Just six hunting-related incidents were reported in Kansas in 2015, tying the record low set in 2013. Unfortunately, one hunter lost his life. While six incidents is an amazingly low number considering hunters recorded more than 5 million hunter-days last year, it doesn’t lessen the impact on a family and community who lost one of their members.
Once again, most of incidents were the result of careless firearm handling. These types of incidents concern those involved in hunter education because they are preventable and stem from a violation of one of the four basic firearm safety rules: treat every firearm as if it loaded; always point the muzzle in a safe direction; keep your finger off the trigger until you’re ready to fire; and never climb a fence or other obstacle with a loaded gun. All hunters must remember to: “Load your brain before you load your gun,” because the most important piece of safety equipment a hunter can have in the field is between his or her ears.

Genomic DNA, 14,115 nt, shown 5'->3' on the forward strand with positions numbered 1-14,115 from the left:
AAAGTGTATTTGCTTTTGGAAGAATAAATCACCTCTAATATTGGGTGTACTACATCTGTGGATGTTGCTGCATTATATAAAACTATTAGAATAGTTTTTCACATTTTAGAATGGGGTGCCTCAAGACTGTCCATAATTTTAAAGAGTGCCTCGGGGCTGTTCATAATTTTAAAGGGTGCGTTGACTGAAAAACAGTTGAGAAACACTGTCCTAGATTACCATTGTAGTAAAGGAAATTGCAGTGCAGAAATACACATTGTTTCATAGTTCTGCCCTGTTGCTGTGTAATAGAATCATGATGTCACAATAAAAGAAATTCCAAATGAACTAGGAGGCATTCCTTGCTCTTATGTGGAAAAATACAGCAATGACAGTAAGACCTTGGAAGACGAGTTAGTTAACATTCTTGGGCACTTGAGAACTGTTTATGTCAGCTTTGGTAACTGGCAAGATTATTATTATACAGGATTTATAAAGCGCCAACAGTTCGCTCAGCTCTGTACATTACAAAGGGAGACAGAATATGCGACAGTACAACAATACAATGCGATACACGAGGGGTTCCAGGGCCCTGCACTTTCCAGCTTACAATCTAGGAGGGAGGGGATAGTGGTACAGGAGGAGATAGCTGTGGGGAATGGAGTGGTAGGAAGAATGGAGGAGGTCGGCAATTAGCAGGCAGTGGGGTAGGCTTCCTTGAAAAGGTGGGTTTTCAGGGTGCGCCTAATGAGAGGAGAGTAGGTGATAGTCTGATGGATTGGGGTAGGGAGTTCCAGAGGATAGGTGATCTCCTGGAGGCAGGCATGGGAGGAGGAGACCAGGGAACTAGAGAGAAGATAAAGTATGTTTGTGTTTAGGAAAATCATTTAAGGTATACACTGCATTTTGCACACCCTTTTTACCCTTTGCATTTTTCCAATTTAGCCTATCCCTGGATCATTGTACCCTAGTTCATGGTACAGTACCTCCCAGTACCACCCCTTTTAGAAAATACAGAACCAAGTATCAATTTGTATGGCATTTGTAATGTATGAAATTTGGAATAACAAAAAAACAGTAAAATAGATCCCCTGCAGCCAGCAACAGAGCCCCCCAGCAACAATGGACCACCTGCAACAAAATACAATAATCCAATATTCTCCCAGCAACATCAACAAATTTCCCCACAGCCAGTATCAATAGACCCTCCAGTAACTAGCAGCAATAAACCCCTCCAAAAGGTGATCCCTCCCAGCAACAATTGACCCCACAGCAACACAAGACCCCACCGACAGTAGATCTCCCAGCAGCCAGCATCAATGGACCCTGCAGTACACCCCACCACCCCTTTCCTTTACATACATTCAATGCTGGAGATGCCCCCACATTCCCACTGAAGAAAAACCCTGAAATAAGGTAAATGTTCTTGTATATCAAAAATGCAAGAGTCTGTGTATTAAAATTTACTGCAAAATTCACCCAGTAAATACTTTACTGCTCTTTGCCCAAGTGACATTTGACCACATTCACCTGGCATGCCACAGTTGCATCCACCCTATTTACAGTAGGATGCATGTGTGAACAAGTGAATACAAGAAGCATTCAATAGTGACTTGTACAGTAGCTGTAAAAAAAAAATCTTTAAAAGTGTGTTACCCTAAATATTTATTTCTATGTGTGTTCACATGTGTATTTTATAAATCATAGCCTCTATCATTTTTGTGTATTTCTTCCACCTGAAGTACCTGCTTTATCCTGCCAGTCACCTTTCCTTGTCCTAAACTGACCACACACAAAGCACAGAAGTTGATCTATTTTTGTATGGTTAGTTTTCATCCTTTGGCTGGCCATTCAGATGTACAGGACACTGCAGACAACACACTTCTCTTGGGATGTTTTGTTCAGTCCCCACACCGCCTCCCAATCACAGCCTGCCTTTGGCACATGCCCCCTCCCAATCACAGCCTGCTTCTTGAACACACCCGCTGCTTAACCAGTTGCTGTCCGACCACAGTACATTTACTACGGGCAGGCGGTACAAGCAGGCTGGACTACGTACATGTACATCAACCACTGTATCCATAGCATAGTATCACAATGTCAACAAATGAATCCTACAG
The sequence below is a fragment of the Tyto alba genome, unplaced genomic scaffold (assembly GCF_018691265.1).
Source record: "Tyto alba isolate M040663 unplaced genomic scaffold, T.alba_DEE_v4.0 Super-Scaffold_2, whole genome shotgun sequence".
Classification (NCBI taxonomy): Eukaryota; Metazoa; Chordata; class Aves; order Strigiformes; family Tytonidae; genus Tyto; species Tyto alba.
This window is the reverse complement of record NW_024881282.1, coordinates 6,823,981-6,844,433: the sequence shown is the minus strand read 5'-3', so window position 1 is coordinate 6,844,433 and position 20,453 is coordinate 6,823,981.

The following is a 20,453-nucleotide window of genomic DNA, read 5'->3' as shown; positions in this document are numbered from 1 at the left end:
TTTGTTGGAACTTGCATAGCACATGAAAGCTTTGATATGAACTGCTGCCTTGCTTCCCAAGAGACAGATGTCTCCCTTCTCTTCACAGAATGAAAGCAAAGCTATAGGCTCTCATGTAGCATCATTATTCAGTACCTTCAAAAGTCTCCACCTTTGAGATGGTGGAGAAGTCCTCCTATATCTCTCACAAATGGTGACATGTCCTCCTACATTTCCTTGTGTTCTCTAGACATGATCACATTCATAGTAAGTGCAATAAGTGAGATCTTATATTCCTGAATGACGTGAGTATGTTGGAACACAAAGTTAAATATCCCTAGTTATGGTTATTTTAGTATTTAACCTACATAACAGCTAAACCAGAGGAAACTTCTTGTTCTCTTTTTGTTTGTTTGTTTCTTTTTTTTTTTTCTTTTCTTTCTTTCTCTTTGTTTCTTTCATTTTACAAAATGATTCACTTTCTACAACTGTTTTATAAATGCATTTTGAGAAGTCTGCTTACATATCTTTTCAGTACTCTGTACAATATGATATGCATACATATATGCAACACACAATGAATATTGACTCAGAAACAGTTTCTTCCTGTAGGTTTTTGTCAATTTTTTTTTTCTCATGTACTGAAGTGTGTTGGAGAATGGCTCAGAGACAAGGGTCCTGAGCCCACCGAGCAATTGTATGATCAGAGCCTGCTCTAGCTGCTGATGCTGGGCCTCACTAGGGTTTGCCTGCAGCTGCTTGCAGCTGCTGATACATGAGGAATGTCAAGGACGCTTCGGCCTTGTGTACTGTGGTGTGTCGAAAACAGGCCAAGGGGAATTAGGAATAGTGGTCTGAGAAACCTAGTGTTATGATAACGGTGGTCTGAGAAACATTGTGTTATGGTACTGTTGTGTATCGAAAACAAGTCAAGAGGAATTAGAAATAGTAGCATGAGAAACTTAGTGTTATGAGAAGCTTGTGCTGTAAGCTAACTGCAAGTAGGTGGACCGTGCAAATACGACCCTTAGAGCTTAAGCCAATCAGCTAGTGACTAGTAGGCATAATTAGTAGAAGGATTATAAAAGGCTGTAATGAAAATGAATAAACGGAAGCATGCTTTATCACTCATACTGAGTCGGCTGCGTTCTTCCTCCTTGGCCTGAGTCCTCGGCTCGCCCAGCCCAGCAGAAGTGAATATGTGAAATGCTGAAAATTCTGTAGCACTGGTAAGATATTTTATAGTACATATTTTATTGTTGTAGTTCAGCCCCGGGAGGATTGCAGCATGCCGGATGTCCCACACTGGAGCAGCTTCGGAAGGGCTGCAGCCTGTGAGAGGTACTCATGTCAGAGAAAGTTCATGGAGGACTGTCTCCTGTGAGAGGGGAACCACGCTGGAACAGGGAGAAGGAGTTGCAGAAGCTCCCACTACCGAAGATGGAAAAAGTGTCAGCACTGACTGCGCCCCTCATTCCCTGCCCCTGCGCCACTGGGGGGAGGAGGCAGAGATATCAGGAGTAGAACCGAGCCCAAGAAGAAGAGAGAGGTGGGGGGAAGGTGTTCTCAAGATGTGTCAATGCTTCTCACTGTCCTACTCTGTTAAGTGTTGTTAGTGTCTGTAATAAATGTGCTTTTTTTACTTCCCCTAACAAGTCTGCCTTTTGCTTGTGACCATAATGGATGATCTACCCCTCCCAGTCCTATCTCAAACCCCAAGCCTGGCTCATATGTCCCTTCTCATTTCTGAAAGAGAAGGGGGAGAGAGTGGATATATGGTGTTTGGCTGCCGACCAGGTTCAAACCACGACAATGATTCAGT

There were also five elevated stand incidents, including one fatality, reported last year. A full body harness/fall arrest system should becorrectly usedany time a hunter leaves the ground. But a full body harness/fall arrest system is not a parachute, so it will not protect a hunter if not attached to the tree.
When you compare hunting-related incidents to the number of incidents reported for other activities per 100,000 participants, hunting is safer than cheerleading. And the trend in safe hunting can be directly attributed to the dedicated efforts of the 700 Kansas Hunter Education Program volunteer instructors, who have taught and certified more than 500,000 Kansas students since 1973.
To find a Hunter Education class near you, visit ksoutdoors.com/Services/Education/Hunter.